Why are women so scared to say “I’m awesome!”?

International Money Pile in Cash and Coins
International Money Pile in Cash and Coins (Photo credit: epSos.de)

Let’s say you’ve got the degrees and education and skills and smarts to land a job interview at Google.

Then you blow the interview because…you’re too modest to toot your own horn.


So reports The New York Times:

Meanwhile, there is the very Google-y approach of gathering data on precisely when the company loses women, then digging deeper to figure out what is happening and to try to fix it…

Google’s spreadsheets, for example, showed that some women who applied for jobs did not make it past the phone interview. The reason was that the women did not flaunt their achievements, so interviewers judged them unaccomplished.

Google now asks interviewers to report candidates’ answers in more detail. Google also found that women who turned down job offers had interviewed only with men. Now, a woman interviewing at Google will meet other women during the hiring process.

A result: More women are being hired.

Once hired, technical women were not being promoted at the same rate as men. At Google, employees nominate themselves for promotions, but the data revealed that women were less likely to do so. So senior women at Google now host workshops to encourage women to nominate themselves, and they are promoted proportionally to men, Mr. Bock said.

I find this fascinating, infuriating and sad.

But not surprising.

A book I recommend to every woman is “Women Don’t Ask”, which, even though it focused on an elite group, (MBA students), intelligently explores women’s ambivalence about asking for more at work, whether perks, money, power or responsibility.

From the authors’ website:

Women are much less likely than men to ask for what they want and to use negotiation as a tool to promote their own ambitions or desires. Sara interviewed nearly 100 people all over the country—both men and women—and found the same thing. Men use negotiation to get ahead and get what they want between two and nine times as often as women do.

(I’ve added the bold and italics.)

Why must women negotiate?

— We live longer than men and need more income in  retirement to support us. The less we earn in our work-lives, the less we’ll have in old age.

— Women often take some time out to bear and raise children, lowering their lifetime earnings and reducing the amount they’ll receive from Social Security.

— Women who fail to ask for more — get less. No one’s going to offer you anything if you leave it on the table by not even asking for it.

Modesty is a charming quality. I prize it. But not at the literal expense of earning less or facing a shortened career with limited prospects.

Why do women fail to ask for more?

Fear of being disliked. Fear of others’ disapproval for being pushy. Fear we can’t actually do the job.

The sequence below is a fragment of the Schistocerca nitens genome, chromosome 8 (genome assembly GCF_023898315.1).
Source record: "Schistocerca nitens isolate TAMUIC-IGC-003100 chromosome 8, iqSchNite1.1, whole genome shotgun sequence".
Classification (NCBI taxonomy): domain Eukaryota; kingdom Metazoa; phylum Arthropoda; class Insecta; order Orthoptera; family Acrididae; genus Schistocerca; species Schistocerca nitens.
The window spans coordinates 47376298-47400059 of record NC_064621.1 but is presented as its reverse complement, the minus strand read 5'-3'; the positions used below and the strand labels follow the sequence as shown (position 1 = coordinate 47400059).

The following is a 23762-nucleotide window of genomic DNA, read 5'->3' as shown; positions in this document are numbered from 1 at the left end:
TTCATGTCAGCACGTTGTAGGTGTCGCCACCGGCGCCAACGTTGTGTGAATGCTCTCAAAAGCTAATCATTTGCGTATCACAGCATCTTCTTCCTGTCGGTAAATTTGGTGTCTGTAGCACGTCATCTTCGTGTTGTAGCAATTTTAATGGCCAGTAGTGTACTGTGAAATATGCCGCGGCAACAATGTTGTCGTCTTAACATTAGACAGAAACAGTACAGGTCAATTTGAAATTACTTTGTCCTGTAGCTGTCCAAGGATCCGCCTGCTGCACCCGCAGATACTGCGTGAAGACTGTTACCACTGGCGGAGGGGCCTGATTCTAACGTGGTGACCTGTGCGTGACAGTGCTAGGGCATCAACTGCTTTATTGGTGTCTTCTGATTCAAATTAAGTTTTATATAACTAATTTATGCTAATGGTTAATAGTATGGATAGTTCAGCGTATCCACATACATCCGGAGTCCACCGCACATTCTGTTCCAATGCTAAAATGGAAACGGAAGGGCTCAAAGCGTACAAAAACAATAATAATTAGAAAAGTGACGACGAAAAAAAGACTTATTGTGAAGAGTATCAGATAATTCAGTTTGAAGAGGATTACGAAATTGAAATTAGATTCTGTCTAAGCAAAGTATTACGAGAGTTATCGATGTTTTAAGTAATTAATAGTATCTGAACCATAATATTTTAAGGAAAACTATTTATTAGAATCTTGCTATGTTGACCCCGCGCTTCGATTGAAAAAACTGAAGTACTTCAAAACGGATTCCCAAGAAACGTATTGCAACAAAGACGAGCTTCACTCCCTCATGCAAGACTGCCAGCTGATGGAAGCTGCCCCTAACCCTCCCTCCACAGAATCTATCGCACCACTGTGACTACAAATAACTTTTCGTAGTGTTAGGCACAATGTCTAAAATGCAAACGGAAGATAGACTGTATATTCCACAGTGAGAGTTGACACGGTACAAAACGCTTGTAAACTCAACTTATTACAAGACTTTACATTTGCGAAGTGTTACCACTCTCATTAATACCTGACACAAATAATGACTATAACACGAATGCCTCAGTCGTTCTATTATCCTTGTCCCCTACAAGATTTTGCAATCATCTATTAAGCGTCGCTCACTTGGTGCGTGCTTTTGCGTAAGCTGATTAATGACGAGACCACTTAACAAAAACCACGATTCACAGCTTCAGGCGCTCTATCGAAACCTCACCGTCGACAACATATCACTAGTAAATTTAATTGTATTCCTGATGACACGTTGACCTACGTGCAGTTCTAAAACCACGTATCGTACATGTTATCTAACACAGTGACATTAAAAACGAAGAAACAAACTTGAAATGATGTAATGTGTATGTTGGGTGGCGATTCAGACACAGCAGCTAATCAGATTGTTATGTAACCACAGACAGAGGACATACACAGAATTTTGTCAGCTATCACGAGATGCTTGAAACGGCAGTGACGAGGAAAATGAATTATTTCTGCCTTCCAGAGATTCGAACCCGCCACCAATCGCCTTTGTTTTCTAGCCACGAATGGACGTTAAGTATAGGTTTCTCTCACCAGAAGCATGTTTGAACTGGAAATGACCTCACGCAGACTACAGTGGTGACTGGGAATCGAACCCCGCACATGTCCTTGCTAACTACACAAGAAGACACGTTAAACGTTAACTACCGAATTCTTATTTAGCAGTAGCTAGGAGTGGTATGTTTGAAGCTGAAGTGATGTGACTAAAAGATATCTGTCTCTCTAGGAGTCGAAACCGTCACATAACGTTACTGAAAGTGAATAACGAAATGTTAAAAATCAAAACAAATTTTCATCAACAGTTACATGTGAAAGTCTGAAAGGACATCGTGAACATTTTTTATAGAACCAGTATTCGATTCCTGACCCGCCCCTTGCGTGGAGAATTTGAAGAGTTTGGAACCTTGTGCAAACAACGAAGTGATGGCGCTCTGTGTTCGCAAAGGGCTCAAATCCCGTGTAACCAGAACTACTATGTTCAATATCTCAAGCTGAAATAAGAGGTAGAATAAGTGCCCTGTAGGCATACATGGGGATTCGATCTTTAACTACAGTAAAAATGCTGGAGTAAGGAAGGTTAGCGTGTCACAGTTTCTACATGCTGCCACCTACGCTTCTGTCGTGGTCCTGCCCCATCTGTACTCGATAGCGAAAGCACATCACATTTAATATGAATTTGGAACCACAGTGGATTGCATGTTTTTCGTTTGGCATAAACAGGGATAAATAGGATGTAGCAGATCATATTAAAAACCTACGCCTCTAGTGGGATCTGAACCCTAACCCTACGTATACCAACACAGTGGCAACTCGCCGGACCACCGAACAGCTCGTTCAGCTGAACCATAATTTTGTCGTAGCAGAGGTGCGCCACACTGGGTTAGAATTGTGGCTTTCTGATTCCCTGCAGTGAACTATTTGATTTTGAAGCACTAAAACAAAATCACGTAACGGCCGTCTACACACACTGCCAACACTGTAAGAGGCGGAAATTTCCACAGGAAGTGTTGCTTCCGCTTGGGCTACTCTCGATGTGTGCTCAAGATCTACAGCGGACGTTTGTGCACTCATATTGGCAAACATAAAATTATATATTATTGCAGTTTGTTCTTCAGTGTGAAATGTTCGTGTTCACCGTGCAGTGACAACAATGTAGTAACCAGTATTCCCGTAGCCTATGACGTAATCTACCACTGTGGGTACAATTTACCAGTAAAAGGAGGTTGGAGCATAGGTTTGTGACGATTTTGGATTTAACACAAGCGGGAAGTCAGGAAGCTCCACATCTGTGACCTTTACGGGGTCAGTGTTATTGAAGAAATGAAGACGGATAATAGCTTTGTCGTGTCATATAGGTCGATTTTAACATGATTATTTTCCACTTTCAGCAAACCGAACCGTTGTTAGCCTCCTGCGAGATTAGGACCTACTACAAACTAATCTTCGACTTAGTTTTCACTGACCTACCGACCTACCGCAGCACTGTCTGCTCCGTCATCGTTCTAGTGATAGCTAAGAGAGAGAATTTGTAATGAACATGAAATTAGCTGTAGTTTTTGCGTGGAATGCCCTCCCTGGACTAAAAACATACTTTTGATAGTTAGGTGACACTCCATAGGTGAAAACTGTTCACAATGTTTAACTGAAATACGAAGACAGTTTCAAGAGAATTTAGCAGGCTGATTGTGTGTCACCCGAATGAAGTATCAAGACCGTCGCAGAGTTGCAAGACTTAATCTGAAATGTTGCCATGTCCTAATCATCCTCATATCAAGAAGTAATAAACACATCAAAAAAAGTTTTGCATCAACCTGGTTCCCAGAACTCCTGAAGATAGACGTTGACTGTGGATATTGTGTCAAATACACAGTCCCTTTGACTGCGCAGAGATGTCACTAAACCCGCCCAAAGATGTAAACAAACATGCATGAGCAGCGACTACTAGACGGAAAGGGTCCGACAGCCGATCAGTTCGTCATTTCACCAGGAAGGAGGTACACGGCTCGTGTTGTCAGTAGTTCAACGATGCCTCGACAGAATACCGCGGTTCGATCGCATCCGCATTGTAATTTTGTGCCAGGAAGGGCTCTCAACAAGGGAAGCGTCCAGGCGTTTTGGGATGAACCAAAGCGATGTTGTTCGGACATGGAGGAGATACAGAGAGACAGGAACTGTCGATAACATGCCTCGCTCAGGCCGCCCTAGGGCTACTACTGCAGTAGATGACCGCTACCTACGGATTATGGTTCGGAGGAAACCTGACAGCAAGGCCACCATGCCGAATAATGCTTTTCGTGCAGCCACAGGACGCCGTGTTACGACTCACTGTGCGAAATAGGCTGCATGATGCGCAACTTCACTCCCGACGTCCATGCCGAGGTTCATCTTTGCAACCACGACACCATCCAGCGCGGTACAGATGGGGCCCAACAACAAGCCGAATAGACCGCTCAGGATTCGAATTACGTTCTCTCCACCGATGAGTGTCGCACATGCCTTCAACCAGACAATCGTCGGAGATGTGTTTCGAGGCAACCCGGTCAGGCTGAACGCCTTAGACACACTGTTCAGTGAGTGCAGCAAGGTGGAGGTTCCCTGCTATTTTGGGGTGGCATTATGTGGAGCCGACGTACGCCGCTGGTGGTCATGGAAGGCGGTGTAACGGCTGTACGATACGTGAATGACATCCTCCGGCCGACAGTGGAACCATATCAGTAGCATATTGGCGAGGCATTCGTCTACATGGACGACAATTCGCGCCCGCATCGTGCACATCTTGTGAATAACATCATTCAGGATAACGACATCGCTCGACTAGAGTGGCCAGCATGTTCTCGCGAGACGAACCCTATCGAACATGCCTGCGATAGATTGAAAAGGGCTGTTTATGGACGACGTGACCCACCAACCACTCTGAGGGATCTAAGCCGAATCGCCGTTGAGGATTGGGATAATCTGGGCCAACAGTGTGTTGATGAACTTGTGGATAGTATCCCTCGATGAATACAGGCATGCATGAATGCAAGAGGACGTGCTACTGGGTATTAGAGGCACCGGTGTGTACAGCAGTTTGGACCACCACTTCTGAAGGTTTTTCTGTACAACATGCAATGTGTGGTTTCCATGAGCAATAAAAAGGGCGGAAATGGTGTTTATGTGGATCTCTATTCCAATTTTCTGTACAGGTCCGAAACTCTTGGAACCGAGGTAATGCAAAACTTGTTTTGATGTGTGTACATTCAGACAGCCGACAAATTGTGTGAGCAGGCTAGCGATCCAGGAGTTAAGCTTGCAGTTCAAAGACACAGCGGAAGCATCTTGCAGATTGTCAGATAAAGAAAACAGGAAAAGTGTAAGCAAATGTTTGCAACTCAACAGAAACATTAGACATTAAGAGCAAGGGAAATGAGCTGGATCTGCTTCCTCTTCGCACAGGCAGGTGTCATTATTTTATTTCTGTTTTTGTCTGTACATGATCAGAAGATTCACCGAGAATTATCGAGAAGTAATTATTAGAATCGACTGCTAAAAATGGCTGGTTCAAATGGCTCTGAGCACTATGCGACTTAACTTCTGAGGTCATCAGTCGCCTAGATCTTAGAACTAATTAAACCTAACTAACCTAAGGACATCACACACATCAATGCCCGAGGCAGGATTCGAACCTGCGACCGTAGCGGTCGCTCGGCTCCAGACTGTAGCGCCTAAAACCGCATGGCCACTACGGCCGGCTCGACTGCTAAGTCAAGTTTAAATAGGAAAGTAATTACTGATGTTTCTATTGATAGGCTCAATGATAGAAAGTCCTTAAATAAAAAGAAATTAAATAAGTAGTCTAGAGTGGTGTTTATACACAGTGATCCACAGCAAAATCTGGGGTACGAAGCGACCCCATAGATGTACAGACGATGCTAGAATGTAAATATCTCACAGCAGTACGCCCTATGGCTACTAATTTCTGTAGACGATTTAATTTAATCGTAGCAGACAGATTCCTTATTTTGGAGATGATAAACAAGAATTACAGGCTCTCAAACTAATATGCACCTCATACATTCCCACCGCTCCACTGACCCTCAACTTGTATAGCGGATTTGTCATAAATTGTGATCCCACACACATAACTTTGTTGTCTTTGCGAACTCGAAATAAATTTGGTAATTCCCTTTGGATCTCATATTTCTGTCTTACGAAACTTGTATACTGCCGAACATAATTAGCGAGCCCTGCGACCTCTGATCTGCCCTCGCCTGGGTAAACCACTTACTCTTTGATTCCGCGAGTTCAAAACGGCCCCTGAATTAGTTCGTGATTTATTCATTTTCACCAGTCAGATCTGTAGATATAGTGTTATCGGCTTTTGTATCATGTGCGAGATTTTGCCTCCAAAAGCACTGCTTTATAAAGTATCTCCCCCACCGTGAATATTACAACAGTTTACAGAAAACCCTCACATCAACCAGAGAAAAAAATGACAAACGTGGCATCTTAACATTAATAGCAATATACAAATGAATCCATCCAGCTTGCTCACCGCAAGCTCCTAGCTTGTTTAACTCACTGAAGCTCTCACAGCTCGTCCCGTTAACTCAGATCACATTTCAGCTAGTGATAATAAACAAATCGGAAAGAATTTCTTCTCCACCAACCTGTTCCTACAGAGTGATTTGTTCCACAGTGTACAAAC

All of which, on some level, are bullshit.

I’ve been negotiating for more money and responsibility since I was a teenager writing for national publications and paying my own way through university on my earnings. This wasn’t money I was blowing on clothes and shoes and cool shit I didn’t need, but groceries, rent and utilities.

Oh, and tuition and books.

One day I was in the newsroom of the paper I wrote a weekly column for, earning $125 a week. I overheard my editor trying to dissuade a male columnist from dropping his column: “But you’ll lose $200 a week!”

That additional $300 a month, $3,600 a year, was serious coin in 1978, and just as valuable today.

Negotiating isn’t fun or easy, which is no excuse to avoid it.

If you feel you’ve got more to lose, or less to fall back on, you’re probably likely to take whatever they offer. When an editor recently called me to offer a magazine assignment, she initially offered me $1,500. I know the market and my skills and asked for more. She gave it. She could have refused.

So our ability to negotiate also relies on our level of self-confidence, our skills, our networks — and our comfort level knowing our market value and feeling at ease asking for the pay that reflects, and respects, it.

It’s easier, always, to grab the first (lowest) offer and run.

I grew up in a family of freelancers. No one had a paycheck or pension. Negotiation was normal, tough discussions typical, and we all knew that those hiring us would probably try to offer the least possible.

You can also out-source some of this. I’ve used agents and lawyers many times to negotiate on my behalf. Yes, it costs money. But well worth it.

You can’t get what you don’t ask for.

Do you negotiate?

How’s it working out?

27 thoughts on “Why are women so scared to say “I’m awesome!”?

  1. Nemesis

    I’ve certainly said it before and I will gladly trot it out again, “You Girlies are so often… your own worst enemies.” Individually and/or collectively. We still love you though.

  2. I guess as a guy I could negotiate, and I think there’s a slight possibility of a pay raise, but I’m a student employee on gov’t funds. I’m not negotiating, at least not at this point in my life. Maybe if I get a full-time job, then we’ll see.

  3. wwwander

    Wow! Sooo true! It seems obvious but at the same time it’s something I’ve never realized consciously. From now on I’ll rethink some of my actions at work. Thank you very much for this post!

  4. This summer, I joined Toastmasters public speaking group and it’s helping my confidence tremendously! Every day the witch-stitchery on my mouth loosens and my shoulders relax. I just negotiated a fair price on a two (small) creative projects SUCCESSFULLY! Yipee! It’s not a book deal, but it’s a step in a confident direction. Thanks for your continued discussion of this topic!

    1. Fantastic! I have friends who’ve done Toastmasters and had equally helpful results.